5 Social Engineering Attacks to Watch Out For

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5 Social Engineering Attacks to Watch Out For

5 Social Engineering Attacks to Watch Out For

If you’ve done any reading on the subject of cyber attacks, you have probably heard the term “social engineering attack” many times. This term is often thrown around without a clear definition of what it is and what it entails. Many people also do not understand the full range of attacks that fit into this category. In an attempt to remedy that problem, We would like to make you aware of 5 social engineering tactics that should always be in the back of your mind. Remember: The only real way to defeat these attacks is through vigilance and education.

1. Link-Based Phishing Attacks

This is the most basic type of phishing, and it is definitely the most common. Phishing uses web links that are designed to look as if they came from a legitimate source. For instance, they might impersonate someone from Facebook in order to steal your login credentials. But how can they do this? The process is actually pretty simple.

First, you have to understand how a keylogger works. This is a program, usually in the form of a custom script, that records every keystroke that is made. Such a script can easily be placed within the code of any web page. Of course, it will only record keystrokes made within the browser, and that is why they have to trick you with a fake link.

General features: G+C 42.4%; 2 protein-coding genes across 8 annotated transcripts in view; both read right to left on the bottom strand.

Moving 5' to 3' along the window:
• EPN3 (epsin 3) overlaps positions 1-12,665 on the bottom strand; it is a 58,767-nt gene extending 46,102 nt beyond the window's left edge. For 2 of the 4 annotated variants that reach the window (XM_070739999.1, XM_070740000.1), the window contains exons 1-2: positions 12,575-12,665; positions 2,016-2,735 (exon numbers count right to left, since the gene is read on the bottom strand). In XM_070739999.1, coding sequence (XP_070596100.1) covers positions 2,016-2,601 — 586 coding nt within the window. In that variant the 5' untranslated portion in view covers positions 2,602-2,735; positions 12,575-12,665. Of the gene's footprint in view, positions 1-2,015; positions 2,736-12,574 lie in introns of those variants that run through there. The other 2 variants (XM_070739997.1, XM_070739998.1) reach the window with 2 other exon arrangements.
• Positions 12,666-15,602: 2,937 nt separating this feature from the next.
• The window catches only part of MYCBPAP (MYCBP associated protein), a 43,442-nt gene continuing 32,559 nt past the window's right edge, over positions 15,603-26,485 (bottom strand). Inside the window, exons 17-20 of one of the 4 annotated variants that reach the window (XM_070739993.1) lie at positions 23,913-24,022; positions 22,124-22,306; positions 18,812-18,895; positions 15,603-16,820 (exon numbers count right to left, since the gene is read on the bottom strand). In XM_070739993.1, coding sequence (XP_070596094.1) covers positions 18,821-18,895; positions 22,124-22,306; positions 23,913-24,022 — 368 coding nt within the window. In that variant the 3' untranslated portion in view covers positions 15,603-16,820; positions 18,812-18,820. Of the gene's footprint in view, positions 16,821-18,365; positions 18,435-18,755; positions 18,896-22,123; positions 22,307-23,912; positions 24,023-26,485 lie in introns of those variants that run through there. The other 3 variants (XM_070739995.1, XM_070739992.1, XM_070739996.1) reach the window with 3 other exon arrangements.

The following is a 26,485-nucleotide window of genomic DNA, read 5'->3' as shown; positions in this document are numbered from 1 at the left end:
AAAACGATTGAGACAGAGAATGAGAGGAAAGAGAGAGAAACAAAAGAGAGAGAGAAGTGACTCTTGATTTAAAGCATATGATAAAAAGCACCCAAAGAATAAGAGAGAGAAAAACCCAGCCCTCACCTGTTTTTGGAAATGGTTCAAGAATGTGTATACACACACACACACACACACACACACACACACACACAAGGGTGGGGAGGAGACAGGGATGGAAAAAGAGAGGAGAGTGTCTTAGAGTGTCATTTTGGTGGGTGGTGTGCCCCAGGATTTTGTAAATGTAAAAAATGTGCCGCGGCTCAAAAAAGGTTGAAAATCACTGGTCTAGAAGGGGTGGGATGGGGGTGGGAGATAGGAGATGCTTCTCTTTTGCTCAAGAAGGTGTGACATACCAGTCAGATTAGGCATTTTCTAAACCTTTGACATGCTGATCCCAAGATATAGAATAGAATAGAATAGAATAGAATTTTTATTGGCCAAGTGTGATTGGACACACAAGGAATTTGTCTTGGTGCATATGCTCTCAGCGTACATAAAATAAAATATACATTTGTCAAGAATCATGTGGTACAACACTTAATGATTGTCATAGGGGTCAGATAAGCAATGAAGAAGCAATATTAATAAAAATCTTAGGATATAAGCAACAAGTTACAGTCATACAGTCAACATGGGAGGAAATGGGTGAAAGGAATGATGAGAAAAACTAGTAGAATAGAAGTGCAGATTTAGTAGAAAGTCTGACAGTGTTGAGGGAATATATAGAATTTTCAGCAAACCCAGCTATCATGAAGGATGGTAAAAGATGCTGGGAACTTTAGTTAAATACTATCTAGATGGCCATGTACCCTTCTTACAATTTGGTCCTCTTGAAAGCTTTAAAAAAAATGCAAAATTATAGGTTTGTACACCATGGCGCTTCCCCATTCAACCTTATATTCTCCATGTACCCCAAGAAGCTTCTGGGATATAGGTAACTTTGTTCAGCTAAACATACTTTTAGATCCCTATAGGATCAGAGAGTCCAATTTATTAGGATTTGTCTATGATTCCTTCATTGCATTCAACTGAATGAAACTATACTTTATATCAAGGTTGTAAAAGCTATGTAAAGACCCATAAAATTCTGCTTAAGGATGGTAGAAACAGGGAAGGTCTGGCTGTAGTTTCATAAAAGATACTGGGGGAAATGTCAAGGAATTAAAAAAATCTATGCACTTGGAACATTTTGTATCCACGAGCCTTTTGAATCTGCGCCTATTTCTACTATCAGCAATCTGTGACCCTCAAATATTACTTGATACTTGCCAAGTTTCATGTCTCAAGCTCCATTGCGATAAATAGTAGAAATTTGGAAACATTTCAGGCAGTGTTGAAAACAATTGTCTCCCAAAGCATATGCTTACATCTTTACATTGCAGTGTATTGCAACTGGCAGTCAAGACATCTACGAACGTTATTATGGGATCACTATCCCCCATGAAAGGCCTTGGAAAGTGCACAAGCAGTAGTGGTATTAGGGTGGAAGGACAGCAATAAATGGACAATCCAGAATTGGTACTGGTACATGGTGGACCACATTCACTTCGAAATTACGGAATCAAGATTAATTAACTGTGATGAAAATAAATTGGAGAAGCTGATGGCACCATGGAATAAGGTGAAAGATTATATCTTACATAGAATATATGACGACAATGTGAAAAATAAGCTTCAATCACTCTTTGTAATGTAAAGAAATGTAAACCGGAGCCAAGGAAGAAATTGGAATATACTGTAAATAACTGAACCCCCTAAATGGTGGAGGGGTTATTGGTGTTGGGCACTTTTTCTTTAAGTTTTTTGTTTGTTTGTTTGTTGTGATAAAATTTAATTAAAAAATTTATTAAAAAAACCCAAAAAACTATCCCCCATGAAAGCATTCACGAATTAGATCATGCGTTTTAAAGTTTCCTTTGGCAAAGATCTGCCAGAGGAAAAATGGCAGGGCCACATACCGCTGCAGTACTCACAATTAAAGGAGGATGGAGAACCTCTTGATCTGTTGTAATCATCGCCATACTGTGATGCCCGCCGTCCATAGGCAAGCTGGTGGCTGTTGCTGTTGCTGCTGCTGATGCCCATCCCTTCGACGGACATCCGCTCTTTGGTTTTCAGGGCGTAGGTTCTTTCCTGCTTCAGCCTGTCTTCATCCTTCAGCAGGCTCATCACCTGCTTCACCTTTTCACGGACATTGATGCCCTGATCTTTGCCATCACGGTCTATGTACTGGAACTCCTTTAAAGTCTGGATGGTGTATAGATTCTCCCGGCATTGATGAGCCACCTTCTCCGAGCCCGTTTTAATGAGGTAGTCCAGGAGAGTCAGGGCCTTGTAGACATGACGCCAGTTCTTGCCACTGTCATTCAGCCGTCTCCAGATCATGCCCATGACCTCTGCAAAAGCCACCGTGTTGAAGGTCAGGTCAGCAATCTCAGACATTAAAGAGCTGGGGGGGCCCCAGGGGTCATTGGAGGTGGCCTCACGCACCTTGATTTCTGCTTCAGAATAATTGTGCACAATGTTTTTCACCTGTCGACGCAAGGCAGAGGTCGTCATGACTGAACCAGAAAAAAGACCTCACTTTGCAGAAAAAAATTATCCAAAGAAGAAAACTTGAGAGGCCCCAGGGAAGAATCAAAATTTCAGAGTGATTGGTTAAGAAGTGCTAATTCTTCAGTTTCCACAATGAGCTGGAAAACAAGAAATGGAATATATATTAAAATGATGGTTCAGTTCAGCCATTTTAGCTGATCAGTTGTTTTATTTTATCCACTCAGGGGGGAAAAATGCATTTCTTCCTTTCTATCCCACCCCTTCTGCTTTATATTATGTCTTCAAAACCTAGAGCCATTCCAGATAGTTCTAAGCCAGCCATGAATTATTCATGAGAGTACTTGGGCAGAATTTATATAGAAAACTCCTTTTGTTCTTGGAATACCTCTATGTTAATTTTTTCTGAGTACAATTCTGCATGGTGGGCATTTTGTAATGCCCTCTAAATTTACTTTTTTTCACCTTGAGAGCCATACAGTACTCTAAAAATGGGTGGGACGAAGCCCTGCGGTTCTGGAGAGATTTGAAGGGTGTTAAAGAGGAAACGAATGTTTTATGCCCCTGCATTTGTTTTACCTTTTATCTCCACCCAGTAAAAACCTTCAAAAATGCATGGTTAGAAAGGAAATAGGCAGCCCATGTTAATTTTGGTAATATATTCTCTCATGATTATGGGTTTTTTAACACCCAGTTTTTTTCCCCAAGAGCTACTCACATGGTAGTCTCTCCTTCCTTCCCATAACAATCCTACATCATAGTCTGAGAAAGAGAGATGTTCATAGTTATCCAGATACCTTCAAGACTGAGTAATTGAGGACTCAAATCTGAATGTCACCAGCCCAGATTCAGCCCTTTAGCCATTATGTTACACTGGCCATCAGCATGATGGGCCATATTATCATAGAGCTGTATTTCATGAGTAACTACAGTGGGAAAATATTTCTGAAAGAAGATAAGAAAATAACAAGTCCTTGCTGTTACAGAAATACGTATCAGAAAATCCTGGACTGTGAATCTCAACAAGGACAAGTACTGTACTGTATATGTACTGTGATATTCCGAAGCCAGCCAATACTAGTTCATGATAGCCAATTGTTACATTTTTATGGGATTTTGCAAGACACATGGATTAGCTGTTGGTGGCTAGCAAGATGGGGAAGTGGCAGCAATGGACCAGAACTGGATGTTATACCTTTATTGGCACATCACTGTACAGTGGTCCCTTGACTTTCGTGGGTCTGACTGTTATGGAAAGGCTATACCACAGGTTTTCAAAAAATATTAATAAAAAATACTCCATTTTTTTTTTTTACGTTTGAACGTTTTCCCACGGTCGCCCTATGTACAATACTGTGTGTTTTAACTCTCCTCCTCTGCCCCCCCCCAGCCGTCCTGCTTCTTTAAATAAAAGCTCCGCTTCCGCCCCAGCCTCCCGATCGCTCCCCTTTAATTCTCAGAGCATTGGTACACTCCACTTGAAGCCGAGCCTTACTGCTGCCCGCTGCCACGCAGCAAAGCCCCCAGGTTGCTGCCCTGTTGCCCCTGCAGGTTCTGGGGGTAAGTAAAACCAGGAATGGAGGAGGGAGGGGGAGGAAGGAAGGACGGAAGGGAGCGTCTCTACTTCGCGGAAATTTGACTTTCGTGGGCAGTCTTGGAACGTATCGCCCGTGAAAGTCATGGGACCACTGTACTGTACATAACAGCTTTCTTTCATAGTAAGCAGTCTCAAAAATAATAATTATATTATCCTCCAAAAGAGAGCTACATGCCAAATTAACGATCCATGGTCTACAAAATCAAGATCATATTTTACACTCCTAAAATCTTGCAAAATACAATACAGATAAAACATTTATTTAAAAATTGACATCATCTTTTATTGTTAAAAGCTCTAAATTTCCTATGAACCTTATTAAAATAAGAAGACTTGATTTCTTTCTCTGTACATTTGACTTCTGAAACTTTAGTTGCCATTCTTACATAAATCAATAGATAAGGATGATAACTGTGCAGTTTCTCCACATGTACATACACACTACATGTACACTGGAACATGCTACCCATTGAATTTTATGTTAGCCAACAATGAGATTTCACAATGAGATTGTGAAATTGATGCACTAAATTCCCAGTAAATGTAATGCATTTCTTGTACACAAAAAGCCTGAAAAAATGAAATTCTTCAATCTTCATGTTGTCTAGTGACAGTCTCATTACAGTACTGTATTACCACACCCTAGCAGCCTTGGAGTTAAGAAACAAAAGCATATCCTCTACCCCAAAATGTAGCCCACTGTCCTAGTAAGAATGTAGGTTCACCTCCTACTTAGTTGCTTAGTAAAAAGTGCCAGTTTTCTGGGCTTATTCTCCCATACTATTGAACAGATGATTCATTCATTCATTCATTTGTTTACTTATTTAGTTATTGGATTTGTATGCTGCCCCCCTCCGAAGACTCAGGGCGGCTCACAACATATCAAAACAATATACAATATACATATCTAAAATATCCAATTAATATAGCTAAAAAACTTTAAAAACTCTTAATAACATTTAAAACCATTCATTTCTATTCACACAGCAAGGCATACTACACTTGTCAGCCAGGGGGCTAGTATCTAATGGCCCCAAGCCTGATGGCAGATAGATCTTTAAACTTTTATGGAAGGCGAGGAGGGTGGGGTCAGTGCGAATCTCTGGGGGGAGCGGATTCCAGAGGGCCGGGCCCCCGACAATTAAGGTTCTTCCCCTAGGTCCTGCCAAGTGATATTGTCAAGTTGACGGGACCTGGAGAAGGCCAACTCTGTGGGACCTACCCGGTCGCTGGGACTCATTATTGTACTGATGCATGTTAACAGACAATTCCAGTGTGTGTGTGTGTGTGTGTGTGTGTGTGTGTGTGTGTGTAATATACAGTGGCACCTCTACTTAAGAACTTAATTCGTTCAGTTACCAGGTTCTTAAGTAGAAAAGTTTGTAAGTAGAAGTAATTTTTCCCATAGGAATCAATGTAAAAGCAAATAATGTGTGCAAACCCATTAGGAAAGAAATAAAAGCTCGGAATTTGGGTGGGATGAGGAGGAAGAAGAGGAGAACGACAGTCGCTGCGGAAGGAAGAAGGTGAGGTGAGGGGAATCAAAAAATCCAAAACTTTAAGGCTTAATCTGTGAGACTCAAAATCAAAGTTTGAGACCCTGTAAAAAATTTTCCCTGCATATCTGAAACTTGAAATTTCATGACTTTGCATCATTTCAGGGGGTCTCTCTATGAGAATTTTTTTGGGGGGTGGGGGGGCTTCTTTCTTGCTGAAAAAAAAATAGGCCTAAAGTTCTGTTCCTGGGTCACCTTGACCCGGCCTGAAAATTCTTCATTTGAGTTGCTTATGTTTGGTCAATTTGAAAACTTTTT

Once you click on the link, you are then directed to enter your login credentials. The page will be made to look like the legitimate source that is being impersonated. So, to re-use our earlier example: If they are impersonating someone from Facebook, the fake page will be made to look like Facebook’s login screen. Once you enter those credentials, the keylogger captures them and the hacker will then have your login and password.

2. Baiting

Baiting is a little bit like phishing, but with one significant difference. Baiting tactics use the promise of a “freebie” or some other benefit to lure their victims. Much like the false lure of the deep-sea Angler Fish, these shiny objects entice the potential victim to walk right into the trap. Of course, in order to get this alleged freebie, you will have to enter those login credentials. In some cases, they also use physical media to entice your curiosity and trick you into uploading malware, like some Chinese hackers did in 2018.

So, what is the difference between baiting vs phishing? In many ways, baiting is a specialized form of phishing. Just realize that whenever someone offers you free stuff, there is always a catch. It may not always be a phishing attempt, but you should always be suspicious of something like that. If you are asked to enter your login credentials in order to obtain something like that, it is probably a scam.

3. Tailgating

Tailgating is a social engineering technique that isn’t normally used to steal credentials. This makes it very different from the common phishing attacks. Tailgating is used to gain physical access to a restricted area, such as a server room or some other type of important control center.